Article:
• Negative Public Perception: The public often observes muddy water leaving a construction site. Erosion and sediment control measures may cost more up-front, but in the long-term are cost-effective. Failure to comply with local, state, or federal law may result in significant penalties. Environmental compliance problems can adversely affect public perception.

What Can Be Done To Control Soil Erosion And Provide Sediment Control?

Preventative Action: Numerous studies show that it is more cost effective and institutionally feasible to develop measures to prevent or reduce pollutants in storm water during new development than to correct problems caused by these pollutants later.

Best Management Practices: Implementing appropriate best management practices on construction sites protects and improves local surface water resources and community infrastructure investments.

Incorporate Soil Erosion and Sediment Control as an Integral Part of Construction: Planning for soil erosion and sediment control should be considered as important as any other component of the development process. Proper implementation and maintenance of planned practices will assure that costs incurred will be offset by economic, environmental and other benefits.

Minimize Erosion

Stage construction.

  • Schedule projects so clearing and grading are done during the time of minimum erosion potential.
  • Clear only areas essential for construction.
  • Locate potential non-point pollutant sources away from steep slopes, water bodies, and critical areas.
  • Route construction traffic to avoid existing or newly planted vegetation.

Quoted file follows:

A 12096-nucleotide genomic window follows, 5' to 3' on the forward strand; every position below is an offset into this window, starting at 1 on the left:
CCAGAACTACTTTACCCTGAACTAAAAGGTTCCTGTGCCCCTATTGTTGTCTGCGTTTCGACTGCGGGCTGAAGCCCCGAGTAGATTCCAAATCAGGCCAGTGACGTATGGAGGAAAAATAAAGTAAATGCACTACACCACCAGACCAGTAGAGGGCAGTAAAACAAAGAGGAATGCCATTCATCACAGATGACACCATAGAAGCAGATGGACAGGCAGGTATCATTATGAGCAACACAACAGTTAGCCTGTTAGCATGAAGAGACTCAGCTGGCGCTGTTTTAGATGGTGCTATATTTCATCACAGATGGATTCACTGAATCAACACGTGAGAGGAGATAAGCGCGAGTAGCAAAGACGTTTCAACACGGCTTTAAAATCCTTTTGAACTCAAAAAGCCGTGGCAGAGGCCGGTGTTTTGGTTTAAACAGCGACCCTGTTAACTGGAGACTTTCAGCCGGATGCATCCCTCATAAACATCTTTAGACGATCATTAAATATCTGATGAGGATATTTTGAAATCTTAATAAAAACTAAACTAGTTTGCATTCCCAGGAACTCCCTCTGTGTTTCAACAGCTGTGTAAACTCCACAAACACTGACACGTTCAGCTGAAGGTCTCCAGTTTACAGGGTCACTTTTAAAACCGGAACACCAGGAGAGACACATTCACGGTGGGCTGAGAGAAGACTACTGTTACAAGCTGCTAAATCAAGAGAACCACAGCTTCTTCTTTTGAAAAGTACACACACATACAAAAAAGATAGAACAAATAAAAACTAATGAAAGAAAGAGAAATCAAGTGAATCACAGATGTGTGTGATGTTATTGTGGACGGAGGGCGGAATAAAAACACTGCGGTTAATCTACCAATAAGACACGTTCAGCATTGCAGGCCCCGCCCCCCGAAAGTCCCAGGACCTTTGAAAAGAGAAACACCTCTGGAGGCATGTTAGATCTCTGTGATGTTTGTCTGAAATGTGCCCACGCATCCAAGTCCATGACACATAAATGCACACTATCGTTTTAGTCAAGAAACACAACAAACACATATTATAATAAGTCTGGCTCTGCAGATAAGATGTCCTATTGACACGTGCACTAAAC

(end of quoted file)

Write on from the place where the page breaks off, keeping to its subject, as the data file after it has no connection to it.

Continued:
• Protect natural vegetation with fencing, tree armoring, and retaining walls or tree walls.
  • Stockpile soil and reapply to revegetate soil.
  • Cover of stabilize topsoil stockpiles.
  • Use wind erosion controls.
  • Intercept runoff above disturbed slopes and convey it to a permanent channel or storm drain.
  • On long or steep, disturbed, or man-made slopes, construct benches, terraces, or ditches at regular intervals to intercept runoff.
  • Use retaining walls and check dams.
  • Provide linings for urban runoff conveyance channels.
  • Seed and fertilize.
  • Use seeding and mulch/mats, sodding, and wildflower cover.

Control Sediment

Use filter fabric fence. Filter fabric fence is available from many manufacturers and in several mesh sizes. Sediment is filtered out as urban runoff flows through the fabric. Such fences should be used only where there is sheet flow (i.e., no concentrated flow), and the maximum drainage area to the fence should be 0.5 acre or less per 100 feet of fence. Filter fabric fences have a useful life of approximately 6 to 12 months.

Use straw bale barrier. A straw bale barrier is a row of anchored straw bales that detain and filter urban runoff. Straw bales are less effective than filter fabric, which can usually be used in place of straw bales. However, straw bales have been effectively used as temporary check dams in channels. As with filter fabric fences, straw bale barriers should be used only where there is sheet flow. The maximum drainage area to the barrier should be 0.25 acre or less per 100 feet of barrier. The useful life of straw bales is approximately 3 months.

Protect inlets using a barrier placed around a storm drain drop inlet, which traps sediment before it enters the storm sewer system. Filter fabric, straw bales, gravel, or sand bags are often used for inlet protection. Use sediment basins, sediment traps, and vegetated filter strips. Prepare a construction site exit area using filter cloth covered with gravel to collect mud, gravel, and sediment from vehicles’ wheels.

For Additional Information:

If you have questions call the Storm Water Program Manager at 401-841-1790.